He had been working very hard lately, sleeping only a few hours a night. As I turned the corner towards my father’s bedroom, I could smell the familiar chemical odor drifting in the still air. My emotions wild and uncontrolled, I began to feel guilt at my weakness. I stood in the hallway consumed by fear, my heart racing.

“Daddy,” I spoke quivering, “I’m really scared, can I sleep with you?” Loud, dangerous respiration broke the silence. The snort of half snores and labored breath reverberated out of the bedroom as he growled, “go to bed!” My body jumped, startled by the angry tone.

“But I’m really scared” the knot in my throat growing with every spoken word. “Please…I’ll sleep on the floor? I won’t make any noise I promise.” His body rolled towards me, “Dammit,” he yelled rising from his bed.

The fear of my phantasmagoric creature had now been replaced by the dissonance of the belt drawer. I turned to escape, saying” It’s ok, It’s ok, I’m alright now, you can go back to sleep.” Out of darkness emerged studded leather, the buckle gleaming in the pale light. “Please daddy, NO!” I cried out pleading. Turning quickly to escape, I tripped over my feet, his shadow falling over me.

“NO?” he threatened, “You don’t tell me NO!”

The air became thick with the sound of my whimpering tones. Pain seized my body as the belt hit my legs, then my back, moving as I struggled to break free of his hold. Then with a violent swing, there were stars, a brilliant floating manifestation, glimmering in my sight.

“Get out of my house!” my father screamed. I grabbed onto his wrist, desperately clinging to prevent him from throwing me out into the dark. I felt the cold air on my back as he scraped me off onto the steps, closing the big green door behind him. The cold pavement beneath my knees penetrated my thin blue and white striped pajamas. My face burned with cold air and tears. I placed my hands on the door, being careful not to scratch or pound too loudly.

“I’m sorry daddy,” I begged, “I’m sorry.” Blood dripped from my nose spawning a pattern of crimson polka dots that fell silently, sprinkling the cold concrete steps beneath my feet. “Please.”

Soon I heard a muffled commotion, the sound of voices in the living room. The door opened and my father rushed past nearly tripping over me on the steps. A haze of guilt and fear fell over me. My father was leaving and it was my fault. My mother’s face twisted at the sight of me. An engine started with a roar and the white panel van rolled away from under the street light. My mother took me into her arms and led me into the house. Soon I was lying in my parents’ bed, the surface of the covers still warm from my father’s body. His absence closed over my mind as my mother cleaned my hands and face of dried blood, and placed me in clean pajamas.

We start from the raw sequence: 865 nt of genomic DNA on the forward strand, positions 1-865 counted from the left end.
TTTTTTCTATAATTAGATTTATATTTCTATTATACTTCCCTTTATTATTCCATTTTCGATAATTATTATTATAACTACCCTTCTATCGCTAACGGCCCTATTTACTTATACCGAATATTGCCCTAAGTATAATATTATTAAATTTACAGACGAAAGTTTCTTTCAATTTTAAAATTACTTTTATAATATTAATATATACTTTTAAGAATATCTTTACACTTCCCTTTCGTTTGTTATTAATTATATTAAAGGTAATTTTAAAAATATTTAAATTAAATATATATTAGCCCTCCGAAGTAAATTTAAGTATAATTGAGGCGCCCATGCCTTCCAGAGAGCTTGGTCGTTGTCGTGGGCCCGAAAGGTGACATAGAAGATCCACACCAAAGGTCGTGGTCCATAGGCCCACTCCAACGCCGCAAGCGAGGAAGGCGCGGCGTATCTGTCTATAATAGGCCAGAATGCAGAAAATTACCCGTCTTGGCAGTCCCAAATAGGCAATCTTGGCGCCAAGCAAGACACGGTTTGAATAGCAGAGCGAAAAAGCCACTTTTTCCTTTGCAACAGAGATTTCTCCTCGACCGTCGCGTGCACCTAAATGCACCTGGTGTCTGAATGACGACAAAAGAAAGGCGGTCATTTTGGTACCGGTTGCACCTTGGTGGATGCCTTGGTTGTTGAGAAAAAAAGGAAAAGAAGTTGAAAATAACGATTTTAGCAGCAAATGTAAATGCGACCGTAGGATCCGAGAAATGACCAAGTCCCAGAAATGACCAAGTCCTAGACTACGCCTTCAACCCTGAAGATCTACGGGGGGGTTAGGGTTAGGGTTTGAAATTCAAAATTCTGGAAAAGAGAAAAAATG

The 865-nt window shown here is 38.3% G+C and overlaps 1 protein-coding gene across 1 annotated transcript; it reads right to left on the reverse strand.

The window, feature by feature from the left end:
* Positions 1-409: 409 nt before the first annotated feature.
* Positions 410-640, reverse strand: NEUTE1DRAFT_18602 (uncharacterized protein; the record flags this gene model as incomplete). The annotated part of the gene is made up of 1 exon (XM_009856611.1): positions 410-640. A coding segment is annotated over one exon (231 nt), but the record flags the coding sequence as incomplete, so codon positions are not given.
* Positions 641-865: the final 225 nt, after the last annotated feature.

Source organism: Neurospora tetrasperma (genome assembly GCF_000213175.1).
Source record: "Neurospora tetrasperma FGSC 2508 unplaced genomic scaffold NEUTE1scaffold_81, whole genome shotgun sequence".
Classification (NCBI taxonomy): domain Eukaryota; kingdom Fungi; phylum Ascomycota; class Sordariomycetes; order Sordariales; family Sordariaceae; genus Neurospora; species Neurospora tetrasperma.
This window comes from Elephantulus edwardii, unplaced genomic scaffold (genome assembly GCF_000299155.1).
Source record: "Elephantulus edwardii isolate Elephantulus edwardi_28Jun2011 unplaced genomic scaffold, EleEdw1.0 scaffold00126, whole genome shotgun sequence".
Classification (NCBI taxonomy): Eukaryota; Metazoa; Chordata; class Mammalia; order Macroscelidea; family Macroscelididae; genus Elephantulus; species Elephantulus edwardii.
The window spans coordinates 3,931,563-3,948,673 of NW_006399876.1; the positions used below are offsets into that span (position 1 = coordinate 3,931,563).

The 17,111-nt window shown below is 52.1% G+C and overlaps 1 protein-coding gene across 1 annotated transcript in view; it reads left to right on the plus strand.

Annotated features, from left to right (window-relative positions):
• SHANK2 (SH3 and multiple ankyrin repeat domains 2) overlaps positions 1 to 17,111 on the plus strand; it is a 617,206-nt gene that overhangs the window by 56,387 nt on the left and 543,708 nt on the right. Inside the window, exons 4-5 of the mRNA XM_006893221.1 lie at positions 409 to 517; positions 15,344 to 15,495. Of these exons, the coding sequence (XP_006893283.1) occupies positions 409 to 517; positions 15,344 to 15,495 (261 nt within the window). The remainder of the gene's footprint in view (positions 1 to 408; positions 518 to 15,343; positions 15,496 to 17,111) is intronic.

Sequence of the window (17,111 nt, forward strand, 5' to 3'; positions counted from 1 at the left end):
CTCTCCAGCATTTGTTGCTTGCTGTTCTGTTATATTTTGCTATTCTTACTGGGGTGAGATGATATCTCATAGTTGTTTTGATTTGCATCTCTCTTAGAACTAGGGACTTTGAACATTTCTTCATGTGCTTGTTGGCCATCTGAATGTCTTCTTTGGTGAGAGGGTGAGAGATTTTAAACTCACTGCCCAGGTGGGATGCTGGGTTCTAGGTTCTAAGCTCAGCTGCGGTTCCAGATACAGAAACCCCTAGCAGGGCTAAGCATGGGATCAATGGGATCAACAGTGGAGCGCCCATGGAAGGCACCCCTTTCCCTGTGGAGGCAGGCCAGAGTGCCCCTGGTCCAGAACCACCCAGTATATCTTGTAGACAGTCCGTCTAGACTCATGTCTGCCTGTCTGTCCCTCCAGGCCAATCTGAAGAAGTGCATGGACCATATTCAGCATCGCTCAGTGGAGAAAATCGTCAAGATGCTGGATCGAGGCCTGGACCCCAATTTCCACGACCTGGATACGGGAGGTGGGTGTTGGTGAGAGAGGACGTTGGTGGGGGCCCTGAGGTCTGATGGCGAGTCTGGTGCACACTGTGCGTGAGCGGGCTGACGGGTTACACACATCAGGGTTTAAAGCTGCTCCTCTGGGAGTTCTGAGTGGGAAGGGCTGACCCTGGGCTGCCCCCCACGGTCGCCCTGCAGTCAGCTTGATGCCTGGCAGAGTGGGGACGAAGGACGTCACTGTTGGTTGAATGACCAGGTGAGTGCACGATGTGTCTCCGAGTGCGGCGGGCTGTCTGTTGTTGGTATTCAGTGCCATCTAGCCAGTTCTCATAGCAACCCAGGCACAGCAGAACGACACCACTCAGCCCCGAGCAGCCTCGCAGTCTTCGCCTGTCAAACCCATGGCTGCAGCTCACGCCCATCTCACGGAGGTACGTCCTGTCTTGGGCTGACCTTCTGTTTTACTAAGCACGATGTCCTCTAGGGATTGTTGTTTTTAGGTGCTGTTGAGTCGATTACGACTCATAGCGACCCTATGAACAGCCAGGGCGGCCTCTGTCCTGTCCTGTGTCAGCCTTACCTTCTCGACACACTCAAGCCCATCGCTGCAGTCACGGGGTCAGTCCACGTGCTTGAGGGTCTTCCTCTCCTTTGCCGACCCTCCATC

Days later, my father returned from his surrogate home at the Super 8. His spirits were high, his attitude light and he nudged me a little in jest to assure me that the incident was all just a silly mistake. Everything was right again.

Later when the dark circle appeared under my eye, we joked together about how I would conceal the truth.

“While running in the living room I tripped, hitting my face on the doorknob on the front door?” I said.

My father smiled. “My son,” he enunciated in a prideful cadence, hugging me a little, tickling me from the side, “My first born son.”



My father’s unpredictable behavior terrorized me throughout most of my childhood. His excessive exposure to toxic chemicals associated with his work as an “electro-static” painter, produced aggressive behavior and episodes of chemically induced psychosis. Unaware he was being poisoned by his occupation, he continued in this profession until the early nineties when he was told by a physician that if he continued painting, he would be dead within six months. For years he struggled with medical issues including “multiple chemical sensitivity” (MCS), a condition caused by his long-term exposure to paints and solvents.

From the first day that my father ended his exposure to paint chemicals, his demeanor changed. He was patient, sensitive, and kind. He never raised his hand in anger, and went to great lengths to ensure that all his children were healthy and happy. My three younger brothers never had to meet the angry and intimidating man from my early childhood.

In the nineties, several papers were released by the medical community describing the psychological and physiological damages suffered by workers in the commercial and industrial painting industries. As a result, workers today are better educated. The Occupational Safety and Health Administration (OSHA) ensure that the employers provide employees with personal protective equipment, and make certain they know how to use it.